This past spring, after nearly six years of effort, I finally got the Lotus’ engine rebuilt and the drivetrain back in. I dutifully reattached the linkage’s big universal joint and bushing to the side of the bell housing and the small universal joint to the transaxle itself, then sat in the seat and tested the linkage.
Yuck. Horrible side-to-side slop, a metallic smacking sound on engaging reverse, and a complete inability to find fifth gear. The punch list for getting the car running and drivable was already quite long, however, so I lived with the slopping linkage.
But around mid-summer, I had the car running well enough that I began taking it on the highway, and found that, in fourth gear and at 55 mph, the engine spun at around 4000 rpm, which was a bit high for the recommended break-in procedure. I really wanted to get it into fifth but couldn’t.
The recommendation in the Lotus forums was the same as it is in the vintage BMW world—start with replacing the nylon bushings at the bottom of the shift lever. Unfortunately, on the Europa, the bottom of the shift lever is inside a barely-accessible body channel. It’s easiest if you unbolt the shift cup from the body, undo the two universal joints from the transaxle, and draw the entire linkage mechanism rearward and out of the car. I did and found that the two nylon bushings were completely missing.
I installed new bushings, along with the special pivot bolt and nyloc nut, and put the linkage back in. Sitting in the car and rowing through the gears, there was no question that installing the nylon bushings made much of the side-to-side slop vanish. However, I still couldn’t find fifth gear.
And now we get to the issue of detents. Unless you’re driving a vintage Ferrari with an externally-gated shifter, most transmissions have some sort of detent you need to lean against to engage reverse and fifth. Although it feels like the shift lever is in direct contact with the detent, it’s usually not; usually the detent is a ball-and-spring arrangement inside the gearbox itself. The Europa’s Renault 365 transaxle is a bit unusual in that the detent arrangement is actually external. If you remove a little plastic cover on the back, you can see what looks like a silhouette of Batman’s helmet with two ears pointing up. When you lean the shift lever left and right, the “helmet” ears push the detent ball back against its spring, allowing access into reverse and fifth, respectively. At least that’s what’s supposed to happen.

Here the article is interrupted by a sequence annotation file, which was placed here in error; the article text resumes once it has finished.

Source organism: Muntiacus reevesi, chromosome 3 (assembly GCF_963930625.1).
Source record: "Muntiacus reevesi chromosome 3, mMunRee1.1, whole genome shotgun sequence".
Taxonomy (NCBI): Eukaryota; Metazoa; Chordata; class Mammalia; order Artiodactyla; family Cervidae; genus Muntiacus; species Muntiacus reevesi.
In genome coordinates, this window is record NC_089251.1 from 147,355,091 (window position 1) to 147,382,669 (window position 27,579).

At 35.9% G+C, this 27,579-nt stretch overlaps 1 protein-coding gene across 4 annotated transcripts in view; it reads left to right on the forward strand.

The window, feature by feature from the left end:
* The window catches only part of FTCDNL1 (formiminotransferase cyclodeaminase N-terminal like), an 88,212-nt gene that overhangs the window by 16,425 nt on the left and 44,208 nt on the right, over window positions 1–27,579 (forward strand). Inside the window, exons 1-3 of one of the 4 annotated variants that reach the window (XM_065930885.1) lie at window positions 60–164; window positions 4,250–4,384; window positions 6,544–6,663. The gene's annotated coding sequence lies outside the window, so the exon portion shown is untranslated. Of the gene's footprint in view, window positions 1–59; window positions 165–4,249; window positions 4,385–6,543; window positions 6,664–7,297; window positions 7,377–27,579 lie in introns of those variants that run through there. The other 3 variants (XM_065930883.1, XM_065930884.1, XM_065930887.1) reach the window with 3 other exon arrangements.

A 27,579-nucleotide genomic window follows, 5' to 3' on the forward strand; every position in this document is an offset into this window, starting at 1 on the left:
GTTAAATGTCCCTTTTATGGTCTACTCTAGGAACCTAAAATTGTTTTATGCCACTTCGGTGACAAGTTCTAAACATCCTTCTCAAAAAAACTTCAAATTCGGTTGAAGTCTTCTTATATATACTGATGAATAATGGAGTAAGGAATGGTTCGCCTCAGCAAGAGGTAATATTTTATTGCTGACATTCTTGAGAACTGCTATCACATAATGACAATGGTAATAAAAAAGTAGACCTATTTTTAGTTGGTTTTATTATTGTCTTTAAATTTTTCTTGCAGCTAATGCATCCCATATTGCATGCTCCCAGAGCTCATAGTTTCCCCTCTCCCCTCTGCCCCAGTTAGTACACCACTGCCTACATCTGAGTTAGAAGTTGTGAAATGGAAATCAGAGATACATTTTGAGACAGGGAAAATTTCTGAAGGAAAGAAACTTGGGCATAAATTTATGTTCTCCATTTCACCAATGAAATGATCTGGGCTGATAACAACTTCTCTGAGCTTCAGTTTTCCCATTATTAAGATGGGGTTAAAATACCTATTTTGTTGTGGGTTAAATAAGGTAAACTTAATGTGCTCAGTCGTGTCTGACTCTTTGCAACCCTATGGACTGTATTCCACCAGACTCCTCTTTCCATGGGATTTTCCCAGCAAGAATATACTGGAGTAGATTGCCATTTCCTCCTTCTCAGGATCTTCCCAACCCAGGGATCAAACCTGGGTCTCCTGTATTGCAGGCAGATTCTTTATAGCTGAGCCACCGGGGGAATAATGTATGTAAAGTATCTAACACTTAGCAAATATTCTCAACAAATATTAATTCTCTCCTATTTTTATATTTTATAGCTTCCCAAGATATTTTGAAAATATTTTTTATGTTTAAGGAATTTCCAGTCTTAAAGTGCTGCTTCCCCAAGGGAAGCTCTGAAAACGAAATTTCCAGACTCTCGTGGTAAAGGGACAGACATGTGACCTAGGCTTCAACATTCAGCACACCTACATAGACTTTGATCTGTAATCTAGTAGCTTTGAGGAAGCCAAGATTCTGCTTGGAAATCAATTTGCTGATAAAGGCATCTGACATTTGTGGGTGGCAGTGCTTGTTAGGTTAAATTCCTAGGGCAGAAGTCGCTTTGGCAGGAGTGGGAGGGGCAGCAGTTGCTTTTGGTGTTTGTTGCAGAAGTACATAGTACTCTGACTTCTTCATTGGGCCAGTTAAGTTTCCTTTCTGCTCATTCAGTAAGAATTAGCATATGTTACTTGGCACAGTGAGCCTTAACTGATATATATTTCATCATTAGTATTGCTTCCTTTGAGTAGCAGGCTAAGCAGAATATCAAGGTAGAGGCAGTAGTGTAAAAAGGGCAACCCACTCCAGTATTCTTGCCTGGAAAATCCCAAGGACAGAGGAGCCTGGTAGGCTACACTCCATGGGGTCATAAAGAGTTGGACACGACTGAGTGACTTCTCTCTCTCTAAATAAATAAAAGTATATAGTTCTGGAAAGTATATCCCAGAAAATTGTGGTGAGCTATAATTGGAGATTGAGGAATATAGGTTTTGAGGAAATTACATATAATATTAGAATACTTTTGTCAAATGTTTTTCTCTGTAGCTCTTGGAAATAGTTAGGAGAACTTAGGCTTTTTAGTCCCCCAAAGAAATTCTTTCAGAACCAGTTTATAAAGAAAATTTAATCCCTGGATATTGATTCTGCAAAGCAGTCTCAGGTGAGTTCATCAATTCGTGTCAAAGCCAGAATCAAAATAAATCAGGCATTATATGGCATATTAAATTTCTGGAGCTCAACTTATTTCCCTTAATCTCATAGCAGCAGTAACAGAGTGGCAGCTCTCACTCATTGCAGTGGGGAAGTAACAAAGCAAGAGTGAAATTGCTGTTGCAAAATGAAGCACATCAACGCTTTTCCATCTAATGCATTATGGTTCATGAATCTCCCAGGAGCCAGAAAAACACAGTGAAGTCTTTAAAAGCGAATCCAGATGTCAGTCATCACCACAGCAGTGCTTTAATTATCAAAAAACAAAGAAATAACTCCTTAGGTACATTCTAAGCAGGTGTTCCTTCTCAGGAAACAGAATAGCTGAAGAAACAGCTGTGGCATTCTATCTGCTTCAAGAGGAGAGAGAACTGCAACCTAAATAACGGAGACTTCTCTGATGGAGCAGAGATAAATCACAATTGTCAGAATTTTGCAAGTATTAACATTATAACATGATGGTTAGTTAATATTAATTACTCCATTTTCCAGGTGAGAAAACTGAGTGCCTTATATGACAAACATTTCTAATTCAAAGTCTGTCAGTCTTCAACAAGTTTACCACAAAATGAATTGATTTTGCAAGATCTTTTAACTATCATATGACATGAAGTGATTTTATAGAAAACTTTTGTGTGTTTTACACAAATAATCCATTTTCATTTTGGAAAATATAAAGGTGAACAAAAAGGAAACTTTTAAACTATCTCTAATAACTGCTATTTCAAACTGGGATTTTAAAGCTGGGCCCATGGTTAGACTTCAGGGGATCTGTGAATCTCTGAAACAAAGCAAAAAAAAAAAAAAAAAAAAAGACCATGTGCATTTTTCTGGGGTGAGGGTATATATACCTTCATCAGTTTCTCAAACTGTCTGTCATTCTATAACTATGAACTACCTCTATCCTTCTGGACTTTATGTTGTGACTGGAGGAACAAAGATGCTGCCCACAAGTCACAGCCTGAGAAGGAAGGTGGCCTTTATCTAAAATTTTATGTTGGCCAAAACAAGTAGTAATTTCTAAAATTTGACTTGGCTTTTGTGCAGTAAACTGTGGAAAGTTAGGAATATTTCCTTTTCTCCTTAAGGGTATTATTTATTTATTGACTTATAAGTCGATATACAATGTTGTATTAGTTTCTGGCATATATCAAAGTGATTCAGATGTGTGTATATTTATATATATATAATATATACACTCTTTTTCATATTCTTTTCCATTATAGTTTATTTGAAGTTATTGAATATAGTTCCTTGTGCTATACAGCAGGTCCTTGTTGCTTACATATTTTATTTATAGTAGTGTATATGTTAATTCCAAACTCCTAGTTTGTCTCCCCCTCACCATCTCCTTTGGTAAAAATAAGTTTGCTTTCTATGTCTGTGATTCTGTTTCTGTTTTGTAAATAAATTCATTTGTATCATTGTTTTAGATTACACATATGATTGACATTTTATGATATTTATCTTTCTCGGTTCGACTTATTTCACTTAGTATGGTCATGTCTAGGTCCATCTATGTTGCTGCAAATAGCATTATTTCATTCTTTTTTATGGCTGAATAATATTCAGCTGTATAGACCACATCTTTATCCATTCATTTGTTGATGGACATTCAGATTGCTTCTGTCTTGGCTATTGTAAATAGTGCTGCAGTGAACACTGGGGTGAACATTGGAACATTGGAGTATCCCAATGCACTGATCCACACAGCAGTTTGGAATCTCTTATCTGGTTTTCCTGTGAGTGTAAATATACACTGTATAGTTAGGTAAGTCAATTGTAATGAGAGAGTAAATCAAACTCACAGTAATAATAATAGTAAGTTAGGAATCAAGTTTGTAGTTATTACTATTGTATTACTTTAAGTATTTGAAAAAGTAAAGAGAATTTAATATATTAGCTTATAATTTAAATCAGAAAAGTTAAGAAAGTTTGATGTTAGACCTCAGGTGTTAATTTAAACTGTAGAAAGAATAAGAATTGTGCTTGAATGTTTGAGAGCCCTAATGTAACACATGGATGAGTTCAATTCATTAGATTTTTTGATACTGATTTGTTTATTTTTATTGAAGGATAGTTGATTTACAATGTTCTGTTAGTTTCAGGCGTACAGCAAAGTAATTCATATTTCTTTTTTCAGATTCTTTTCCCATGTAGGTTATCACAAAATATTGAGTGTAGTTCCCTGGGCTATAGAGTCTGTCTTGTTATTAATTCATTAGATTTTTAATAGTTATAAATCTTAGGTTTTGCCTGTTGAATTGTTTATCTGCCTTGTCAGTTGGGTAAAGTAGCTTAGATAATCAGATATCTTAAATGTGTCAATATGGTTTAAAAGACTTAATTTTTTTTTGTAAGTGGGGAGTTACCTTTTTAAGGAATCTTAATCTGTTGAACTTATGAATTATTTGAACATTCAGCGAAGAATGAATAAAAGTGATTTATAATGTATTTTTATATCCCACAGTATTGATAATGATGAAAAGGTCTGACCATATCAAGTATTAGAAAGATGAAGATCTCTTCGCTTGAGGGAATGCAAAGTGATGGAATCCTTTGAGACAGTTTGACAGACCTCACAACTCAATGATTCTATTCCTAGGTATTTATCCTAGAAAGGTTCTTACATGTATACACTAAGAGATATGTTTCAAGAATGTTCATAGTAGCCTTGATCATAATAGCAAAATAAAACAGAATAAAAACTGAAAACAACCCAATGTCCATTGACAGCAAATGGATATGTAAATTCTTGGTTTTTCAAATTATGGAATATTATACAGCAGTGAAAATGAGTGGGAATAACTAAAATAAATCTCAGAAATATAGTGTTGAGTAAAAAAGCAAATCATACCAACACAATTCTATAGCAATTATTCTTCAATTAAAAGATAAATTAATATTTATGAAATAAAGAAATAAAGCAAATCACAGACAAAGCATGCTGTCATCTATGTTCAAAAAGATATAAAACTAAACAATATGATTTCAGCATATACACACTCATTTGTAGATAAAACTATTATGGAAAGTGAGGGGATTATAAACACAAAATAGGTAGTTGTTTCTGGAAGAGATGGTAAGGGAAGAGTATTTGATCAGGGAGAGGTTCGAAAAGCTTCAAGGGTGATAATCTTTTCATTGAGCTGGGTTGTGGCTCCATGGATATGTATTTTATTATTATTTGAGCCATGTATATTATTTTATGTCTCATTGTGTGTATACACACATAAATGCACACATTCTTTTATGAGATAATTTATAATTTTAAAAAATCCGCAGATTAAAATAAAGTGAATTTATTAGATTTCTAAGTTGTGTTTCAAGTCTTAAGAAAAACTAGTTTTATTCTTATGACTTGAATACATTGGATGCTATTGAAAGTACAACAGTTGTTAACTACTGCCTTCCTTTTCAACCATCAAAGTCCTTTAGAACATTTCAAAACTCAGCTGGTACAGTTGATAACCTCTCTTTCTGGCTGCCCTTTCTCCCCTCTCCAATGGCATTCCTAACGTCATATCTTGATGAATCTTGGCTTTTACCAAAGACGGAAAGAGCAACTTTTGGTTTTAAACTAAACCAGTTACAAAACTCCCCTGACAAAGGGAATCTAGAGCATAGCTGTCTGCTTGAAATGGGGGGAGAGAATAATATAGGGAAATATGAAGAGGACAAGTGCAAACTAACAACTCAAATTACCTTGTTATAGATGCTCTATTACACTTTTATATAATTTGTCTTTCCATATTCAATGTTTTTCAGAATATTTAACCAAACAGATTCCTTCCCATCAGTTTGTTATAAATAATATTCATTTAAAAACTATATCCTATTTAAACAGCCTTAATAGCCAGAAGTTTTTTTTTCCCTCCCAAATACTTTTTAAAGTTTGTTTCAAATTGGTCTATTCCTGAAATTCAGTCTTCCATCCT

In my case, when I leaned the shifter left and pushed hard, it would cause one ear to pop the detent and go into reverse with all the subtlety and grace of hammering a nail into a 2×4, but no amount of leaning it right would cause the other ear pop the detent and go into fifth. By grabbing the linkage attached to the back of the transaxle and twisting it, I could move that ear manually and pop in the detent ball and shove the selector rod into fifth, but I couldn’t get it there using the shift lever. One reason was that the lever itself appeared to be running out of room. When I leaned it right, it would hit against the side of the cut-out in the plastic console.
I posted this to a Lotus forum, and a few people chimed in that, yes, fifth gear can be hard to get into, but they advised that I shouldn’t think of it as a stationary “lean and pop” like reverse but more a quick motion of the wrist and an on-the-fly “flick and smack.” And yes, it isn’t elegant and may smack the plastic.
I took the car out and tried the flick-and-smack maneuver, and, lo and behold, I was in fifth. Engine rpms dropped dramatically, and I could drive at highway speeds without worrying about violating the guidelines for engine break-in. (Violating speed limits was, of course, another matter.) The flick-and-smack was ugly, but effective.
Then, over the next few months, it became harder and harder to get it into fifth gear. As fall came and the trees turned their gorgeous colors, it became almost impossible. I was heading home from a leaf-peeping drive when the car gave its final “I’ll never go into overdrive again, and no amount of smacking will make me!” Five times I reached for fifth, and five times I was greeted with a clutch-slipping near-redline excursion into third. I thought, well, when life gives you only first through fourth, take the backroads. This was not hardship; I wound up having the best through-the-twisties-and-colors drive that I could’ve possibly imagined.